Is It Possible to Work Out Your Brain?

Many people try to ward off Father Time by walking, working in the garden or hitting the gym regularly. After all, we can see the results when we look in the mirror. But is it possible to work out our brains?

While still inconclusive because there is not yet a comprehensive body of research, new studies are starting to show that it is possible to work out our brains as we age to keep them as active as possible. Of course, just like going to the gym twice a day will not return you to your 21-year-old body, “working out the brain” is not going to return you to your youth when you could remember where your keys were. It is all relative, but exercising your brain may help with memory and cognition.

There is a term for people who show lapses in memory (and other mental functions) yet it doesn’t impact their daily activities. It is called mild cognitive impairment and up to 20% of people who are more than 70 years old get it. Approximately 10% of these people will develop dementia, which will drastically affect their independence and daily lives. Unfortunately, there are few effective options for treating dementia.

The Canadian Medical Association Journal recently did a study that included 32 randomized controlled trials that showed how effective some proposed remedies are for improving brain function. Those remedies are drugs, herbal remedies, hormone therapies, physical activity and mental activity.
Drugs:

There is no strong evidence to support the contention that drugs are going to help improve brain cognition. This has been backed up by numerous other studies that have concluded that prescription drugs are only minimally effective in trying to delay the symptoms of dementia. But since doctors are grasping for anything that might work and a few drugs do help some patients minimally improve, they continue to prescribe them.

Herbal Remedies: As much as some people would love to say forget the doctor, try this herbal remedy instead, there is little evidence supporting they help brain function. Remedies like ginkgo, the hormone dehydroepiandrosterone (DHEA), omega-3 fatty acids or vitamin B have no scientific proof to back up they make a significant difference.
Hormone Therapies:

This is one where the cure is worse than the disease. Estrogen and testosterone therapy showed they may increase risk of brain decline. In a study of more than 10,000 women, those that took estrogen therapy increased their risk of dementia after five years by 80% compared to the women not taking the hormone. Studies of men taking testosterone suggested that the hormone might hamper short term memory.
Physical Activity:

Exercise is good for your body, what about your brain? The answer is a tentative yes, but more research is needed. Recent studies and trials that included resistance and balance training and aerobic activities found that resistance training improved short and long term memory of some participants. Aerobic activities helped some executive functions such as planning and organizing, but not memory.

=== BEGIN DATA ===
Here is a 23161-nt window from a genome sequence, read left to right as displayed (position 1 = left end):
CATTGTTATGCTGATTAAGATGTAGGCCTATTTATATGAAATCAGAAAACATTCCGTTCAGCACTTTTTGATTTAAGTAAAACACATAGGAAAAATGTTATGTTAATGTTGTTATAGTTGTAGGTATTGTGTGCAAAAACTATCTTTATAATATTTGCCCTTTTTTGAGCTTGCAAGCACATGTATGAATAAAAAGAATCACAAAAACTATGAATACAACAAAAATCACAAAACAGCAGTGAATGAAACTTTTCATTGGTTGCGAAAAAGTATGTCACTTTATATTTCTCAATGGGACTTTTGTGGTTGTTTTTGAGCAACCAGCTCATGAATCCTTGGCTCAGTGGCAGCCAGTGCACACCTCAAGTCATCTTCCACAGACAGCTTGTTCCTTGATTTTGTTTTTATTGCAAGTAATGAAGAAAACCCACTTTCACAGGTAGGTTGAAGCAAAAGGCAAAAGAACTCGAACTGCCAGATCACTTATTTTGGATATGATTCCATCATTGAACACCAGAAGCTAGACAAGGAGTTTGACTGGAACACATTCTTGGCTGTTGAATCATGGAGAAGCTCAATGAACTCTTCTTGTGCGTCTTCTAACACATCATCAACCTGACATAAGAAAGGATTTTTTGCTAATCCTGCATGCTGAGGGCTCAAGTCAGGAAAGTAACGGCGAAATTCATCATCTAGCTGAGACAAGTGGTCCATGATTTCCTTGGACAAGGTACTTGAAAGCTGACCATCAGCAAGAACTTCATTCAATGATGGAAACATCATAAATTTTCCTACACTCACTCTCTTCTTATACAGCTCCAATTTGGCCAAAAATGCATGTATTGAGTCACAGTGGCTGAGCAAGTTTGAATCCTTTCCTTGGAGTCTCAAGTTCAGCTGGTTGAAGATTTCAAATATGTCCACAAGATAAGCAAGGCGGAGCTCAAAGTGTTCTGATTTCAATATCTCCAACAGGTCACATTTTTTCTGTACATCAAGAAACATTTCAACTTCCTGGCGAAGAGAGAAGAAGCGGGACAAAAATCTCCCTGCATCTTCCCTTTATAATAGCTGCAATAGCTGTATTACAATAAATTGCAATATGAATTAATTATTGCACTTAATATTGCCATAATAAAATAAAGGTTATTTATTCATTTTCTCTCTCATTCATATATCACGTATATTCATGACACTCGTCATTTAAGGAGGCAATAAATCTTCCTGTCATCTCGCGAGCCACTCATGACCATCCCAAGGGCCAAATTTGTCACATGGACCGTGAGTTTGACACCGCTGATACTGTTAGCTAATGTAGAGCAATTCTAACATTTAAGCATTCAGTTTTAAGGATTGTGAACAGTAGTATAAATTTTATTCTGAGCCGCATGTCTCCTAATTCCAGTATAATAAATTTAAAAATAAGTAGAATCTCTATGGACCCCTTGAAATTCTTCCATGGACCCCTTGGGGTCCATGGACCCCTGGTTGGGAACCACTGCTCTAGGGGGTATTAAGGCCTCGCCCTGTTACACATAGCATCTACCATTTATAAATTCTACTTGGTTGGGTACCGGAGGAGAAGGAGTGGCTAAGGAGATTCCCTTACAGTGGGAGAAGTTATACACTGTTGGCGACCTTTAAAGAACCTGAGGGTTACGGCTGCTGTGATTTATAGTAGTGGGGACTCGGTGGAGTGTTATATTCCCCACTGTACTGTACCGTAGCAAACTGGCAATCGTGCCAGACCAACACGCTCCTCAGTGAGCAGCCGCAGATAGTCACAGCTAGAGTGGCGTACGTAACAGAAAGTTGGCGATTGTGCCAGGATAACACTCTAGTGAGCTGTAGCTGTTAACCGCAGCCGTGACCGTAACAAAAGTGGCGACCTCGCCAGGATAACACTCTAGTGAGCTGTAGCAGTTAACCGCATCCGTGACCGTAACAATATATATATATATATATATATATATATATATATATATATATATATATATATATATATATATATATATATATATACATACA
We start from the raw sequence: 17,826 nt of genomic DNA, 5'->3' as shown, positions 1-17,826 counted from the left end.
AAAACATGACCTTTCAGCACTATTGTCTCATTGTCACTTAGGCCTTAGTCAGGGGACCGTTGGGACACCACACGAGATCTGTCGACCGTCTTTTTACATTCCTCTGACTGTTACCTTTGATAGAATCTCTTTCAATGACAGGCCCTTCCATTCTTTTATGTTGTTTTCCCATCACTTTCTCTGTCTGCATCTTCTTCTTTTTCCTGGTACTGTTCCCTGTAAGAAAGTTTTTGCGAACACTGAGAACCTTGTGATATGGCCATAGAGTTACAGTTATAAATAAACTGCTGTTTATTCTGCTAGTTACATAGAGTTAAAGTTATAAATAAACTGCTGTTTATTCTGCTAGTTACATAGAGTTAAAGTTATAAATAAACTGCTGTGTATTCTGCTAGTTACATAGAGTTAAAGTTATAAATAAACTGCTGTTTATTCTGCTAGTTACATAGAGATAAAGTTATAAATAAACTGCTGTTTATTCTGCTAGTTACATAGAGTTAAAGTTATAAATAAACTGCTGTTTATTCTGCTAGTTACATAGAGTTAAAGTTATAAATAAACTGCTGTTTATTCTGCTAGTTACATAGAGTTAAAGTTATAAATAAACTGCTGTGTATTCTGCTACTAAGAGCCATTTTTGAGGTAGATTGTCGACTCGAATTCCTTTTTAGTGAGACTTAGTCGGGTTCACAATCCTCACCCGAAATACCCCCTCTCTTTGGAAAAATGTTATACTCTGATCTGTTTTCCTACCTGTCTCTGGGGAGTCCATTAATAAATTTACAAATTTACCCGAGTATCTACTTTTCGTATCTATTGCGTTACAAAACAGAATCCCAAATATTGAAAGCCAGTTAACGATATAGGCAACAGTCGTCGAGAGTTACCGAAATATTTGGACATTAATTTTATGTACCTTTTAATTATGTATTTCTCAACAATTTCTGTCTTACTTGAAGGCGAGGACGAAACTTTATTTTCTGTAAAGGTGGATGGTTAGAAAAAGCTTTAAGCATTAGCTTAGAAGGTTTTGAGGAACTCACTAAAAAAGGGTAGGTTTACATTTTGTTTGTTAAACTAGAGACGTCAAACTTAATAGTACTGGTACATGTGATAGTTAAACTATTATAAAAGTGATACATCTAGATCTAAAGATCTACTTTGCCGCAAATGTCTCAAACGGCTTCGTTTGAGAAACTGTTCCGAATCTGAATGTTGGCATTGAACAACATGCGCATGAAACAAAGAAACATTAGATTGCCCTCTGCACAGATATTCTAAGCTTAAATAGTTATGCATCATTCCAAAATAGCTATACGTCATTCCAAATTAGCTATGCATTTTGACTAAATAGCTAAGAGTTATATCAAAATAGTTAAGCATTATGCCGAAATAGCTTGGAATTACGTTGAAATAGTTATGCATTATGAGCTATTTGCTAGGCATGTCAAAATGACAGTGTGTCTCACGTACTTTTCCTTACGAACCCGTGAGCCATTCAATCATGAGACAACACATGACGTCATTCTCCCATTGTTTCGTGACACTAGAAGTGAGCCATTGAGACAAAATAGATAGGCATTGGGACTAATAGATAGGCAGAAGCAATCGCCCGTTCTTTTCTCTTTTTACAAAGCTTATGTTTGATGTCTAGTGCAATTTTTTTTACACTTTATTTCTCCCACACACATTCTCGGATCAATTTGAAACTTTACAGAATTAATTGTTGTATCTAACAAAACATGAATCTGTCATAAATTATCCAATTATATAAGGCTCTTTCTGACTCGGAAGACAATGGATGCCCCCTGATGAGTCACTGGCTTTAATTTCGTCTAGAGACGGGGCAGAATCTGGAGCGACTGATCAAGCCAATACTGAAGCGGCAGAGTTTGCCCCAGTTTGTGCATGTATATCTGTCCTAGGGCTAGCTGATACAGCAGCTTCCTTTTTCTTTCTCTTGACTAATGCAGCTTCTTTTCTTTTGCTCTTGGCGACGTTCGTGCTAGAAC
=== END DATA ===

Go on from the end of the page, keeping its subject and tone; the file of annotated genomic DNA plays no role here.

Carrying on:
Mental Activity:

The most dramatic benefits involved mental exercise. In these trials, participants learned computer-based training programs or performed memory, reasoning and speed-processing exercises. The participants who trained on these types of skills showed significantly better memory and attention skills than the control group. One trial even reported that participants retained improved memory at a five year follow-up.

What are the best ways to engage the brain to reap these benefits? Anything that keeps thinking and organizational or memory circuits active can be helpful, according to recent studies. For example, last year, researchers from Tohoku University in Japan showed that elderly men and women could improve some of their declining mental abilities — at least in the short-term — by playing the game Brain Age. The game quizzes users on a variety of topics and presents the questions in brain-teasing ways.

Unfortunately, more research is still needed on the interaction between aging and what people can do to keep their brains “in shape.” Some studies have shown that playing chess may also be an excellent way to stimulate different parts of the brain. However it is not clear whether chess, crossword puzzles or daily sudoku can bypass mild cognitive impairment or steer an aging brain away from dementia. There is not enough research that has been done with a large number of participants yet to come to that conclusion.

So if a person wants to “work out the brain” there is no silver bullet. As we age, the brain ages with us, and nothing is going to prevent that from happening. However, even though solid research-based evidence is minimal, if you want to go to the “brain gym”, it appears that physical exercise and mental stimulation are the best bets at this time.
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